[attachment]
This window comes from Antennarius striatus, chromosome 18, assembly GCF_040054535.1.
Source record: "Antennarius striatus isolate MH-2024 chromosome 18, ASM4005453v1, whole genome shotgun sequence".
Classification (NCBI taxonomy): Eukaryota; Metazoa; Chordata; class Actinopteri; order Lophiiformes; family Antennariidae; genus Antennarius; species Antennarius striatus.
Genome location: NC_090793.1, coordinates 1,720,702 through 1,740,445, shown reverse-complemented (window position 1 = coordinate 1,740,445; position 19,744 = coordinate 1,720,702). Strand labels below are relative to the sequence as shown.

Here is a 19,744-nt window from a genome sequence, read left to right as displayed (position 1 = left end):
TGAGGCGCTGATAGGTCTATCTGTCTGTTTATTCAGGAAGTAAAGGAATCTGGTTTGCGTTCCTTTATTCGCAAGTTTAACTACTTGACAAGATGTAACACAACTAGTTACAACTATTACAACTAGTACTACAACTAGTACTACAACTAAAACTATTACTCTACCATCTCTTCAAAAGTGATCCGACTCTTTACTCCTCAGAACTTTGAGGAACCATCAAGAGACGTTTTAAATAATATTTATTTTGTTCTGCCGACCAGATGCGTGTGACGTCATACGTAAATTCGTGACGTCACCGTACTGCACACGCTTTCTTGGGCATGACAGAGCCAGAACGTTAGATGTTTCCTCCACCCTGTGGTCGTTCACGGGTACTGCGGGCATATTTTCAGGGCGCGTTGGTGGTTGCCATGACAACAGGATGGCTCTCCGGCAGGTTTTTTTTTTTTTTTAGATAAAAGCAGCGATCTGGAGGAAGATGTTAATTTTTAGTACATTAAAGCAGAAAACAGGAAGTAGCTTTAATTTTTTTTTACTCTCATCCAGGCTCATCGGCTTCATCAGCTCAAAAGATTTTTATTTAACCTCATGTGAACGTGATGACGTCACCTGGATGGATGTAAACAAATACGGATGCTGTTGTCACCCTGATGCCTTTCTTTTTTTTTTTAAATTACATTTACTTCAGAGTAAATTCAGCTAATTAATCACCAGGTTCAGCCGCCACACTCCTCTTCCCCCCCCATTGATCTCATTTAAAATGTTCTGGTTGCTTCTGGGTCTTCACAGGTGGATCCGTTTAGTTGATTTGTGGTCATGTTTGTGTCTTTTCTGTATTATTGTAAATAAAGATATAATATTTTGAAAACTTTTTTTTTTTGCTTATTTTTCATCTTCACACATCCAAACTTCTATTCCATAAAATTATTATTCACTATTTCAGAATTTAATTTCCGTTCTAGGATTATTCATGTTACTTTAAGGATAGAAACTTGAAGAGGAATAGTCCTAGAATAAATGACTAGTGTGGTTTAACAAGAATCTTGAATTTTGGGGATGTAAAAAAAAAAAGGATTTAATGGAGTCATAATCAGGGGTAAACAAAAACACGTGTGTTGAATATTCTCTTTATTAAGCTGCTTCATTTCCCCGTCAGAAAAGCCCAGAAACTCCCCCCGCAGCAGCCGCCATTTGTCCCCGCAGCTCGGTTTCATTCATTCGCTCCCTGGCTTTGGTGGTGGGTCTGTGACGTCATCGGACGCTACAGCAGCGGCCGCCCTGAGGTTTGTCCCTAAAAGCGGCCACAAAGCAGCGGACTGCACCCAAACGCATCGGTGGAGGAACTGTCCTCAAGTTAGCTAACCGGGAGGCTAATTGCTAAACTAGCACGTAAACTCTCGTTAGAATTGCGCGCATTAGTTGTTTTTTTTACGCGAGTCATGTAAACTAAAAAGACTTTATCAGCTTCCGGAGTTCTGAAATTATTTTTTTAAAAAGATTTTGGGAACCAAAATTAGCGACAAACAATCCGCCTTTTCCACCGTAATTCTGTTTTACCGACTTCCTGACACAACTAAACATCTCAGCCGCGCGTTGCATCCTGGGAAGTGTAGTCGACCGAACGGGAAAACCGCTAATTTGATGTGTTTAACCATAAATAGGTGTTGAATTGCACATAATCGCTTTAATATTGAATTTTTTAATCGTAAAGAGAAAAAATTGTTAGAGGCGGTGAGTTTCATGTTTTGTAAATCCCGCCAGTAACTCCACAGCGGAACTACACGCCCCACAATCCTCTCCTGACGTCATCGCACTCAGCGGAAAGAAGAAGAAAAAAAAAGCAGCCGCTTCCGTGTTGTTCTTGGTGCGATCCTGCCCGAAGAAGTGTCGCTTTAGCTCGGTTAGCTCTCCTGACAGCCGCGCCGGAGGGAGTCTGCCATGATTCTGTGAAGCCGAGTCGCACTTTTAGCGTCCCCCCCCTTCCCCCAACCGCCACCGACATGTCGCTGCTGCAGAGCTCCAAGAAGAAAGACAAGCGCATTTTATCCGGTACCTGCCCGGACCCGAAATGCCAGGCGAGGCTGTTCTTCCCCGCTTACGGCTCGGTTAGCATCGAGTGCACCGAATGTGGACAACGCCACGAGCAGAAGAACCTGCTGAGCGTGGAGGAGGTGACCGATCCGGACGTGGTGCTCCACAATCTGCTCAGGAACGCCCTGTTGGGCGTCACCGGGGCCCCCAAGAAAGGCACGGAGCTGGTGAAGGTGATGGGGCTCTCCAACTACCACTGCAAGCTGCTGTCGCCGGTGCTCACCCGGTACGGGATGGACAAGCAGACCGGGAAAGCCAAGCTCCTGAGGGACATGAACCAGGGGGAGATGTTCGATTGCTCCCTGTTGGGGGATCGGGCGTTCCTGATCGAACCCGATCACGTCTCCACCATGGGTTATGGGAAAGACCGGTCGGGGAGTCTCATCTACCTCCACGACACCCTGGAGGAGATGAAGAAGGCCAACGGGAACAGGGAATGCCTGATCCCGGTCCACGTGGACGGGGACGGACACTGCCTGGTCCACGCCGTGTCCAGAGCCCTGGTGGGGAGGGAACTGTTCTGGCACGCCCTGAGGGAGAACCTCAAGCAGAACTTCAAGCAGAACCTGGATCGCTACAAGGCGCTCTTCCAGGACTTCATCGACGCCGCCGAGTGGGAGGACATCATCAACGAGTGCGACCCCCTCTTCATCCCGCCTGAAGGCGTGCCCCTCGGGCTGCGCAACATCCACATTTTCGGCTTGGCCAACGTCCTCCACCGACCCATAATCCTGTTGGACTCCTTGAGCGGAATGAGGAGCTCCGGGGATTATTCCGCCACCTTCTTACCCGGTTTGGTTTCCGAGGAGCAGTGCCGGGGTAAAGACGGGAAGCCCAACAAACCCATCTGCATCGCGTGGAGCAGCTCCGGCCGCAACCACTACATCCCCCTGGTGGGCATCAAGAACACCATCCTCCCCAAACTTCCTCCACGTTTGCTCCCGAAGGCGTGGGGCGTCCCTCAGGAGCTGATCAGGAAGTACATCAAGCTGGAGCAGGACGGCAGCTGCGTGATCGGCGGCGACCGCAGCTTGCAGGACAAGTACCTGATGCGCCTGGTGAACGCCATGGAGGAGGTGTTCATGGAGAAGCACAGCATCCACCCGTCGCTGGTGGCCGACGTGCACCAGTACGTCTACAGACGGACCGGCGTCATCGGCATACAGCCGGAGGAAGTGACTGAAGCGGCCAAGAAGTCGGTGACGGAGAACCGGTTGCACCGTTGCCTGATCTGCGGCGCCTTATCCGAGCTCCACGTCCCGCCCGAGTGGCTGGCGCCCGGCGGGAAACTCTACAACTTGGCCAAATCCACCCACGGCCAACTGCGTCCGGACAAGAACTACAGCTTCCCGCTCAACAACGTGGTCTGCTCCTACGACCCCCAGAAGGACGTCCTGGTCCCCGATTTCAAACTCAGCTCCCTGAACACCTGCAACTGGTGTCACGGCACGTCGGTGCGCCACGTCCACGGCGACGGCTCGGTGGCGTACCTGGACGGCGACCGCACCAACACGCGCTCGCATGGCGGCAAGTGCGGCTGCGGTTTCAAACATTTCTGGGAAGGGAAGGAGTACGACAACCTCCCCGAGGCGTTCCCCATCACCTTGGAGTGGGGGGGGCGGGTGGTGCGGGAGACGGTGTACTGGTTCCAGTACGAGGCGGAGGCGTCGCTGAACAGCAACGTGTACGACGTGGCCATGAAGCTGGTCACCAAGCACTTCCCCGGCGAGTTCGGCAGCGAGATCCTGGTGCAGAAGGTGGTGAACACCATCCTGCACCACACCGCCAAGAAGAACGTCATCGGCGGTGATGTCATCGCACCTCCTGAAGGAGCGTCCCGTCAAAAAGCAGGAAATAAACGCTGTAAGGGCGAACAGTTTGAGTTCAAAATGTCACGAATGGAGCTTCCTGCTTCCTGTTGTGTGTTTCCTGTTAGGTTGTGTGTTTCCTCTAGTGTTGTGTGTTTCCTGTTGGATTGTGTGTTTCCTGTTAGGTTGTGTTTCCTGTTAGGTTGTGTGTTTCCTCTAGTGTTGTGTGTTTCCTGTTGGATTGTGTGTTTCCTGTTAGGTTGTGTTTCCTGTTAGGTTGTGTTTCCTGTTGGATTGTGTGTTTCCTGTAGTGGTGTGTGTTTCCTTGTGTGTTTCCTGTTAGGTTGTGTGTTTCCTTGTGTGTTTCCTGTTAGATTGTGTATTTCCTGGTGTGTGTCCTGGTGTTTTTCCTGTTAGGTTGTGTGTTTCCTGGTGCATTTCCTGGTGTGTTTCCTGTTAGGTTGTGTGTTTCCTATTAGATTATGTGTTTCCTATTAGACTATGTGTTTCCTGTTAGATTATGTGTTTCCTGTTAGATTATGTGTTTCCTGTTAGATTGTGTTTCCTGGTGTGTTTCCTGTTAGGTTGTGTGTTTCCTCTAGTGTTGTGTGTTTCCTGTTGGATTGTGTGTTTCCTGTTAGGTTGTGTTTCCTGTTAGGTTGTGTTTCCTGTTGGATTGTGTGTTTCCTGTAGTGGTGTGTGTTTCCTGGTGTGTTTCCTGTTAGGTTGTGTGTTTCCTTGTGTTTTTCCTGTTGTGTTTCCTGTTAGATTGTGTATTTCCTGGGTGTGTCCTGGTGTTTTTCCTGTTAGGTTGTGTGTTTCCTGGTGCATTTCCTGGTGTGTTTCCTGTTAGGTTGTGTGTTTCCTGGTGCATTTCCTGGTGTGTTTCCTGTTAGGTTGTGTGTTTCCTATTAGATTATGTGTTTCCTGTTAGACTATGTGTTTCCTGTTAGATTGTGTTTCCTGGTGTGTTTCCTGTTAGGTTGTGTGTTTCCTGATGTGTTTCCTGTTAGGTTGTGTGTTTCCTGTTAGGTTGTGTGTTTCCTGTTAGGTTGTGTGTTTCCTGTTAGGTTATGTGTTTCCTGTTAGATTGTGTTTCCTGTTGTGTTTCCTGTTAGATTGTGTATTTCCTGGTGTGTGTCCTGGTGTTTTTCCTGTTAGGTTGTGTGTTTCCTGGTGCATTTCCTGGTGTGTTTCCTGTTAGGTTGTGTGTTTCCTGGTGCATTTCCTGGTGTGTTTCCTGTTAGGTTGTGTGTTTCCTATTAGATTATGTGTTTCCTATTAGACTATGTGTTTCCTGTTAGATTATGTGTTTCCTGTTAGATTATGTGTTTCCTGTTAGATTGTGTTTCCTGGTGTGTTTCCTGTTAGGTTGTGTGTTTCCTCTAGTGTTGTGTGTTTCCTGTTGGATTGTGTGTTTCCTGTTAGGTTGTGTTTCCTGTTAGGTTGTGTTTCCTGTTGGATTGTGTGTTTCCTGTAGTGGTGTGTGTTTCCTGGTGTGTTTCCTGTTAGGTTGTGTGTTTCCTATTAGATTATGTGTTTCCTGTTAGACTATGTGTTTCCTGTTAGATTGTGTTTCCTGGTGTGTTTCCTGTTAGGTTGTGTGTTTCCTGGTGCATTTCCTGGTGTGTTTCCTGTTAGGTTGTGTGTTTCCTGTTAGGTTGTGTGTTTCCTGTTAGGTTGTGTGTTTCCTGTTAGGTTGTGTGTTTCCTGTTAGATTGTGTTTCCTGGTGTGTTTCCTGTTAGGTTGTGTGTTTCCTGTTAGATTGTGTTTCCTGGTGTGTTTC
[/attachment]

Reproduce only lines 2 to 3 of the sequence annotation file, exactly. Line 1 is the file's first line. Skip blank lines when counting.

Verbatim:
Source record: "Antennarius striatus isolate MH-2024 chromosome 18, ASM4005453v1, whole genome shotgun sequence".
Classification (NCBI taxonomy): Eukaryota; Metazoa; Chordata; class Actinopteri; order Lophiiformes; family Antennariidae; genus Antennarius; species Antennarius striatus.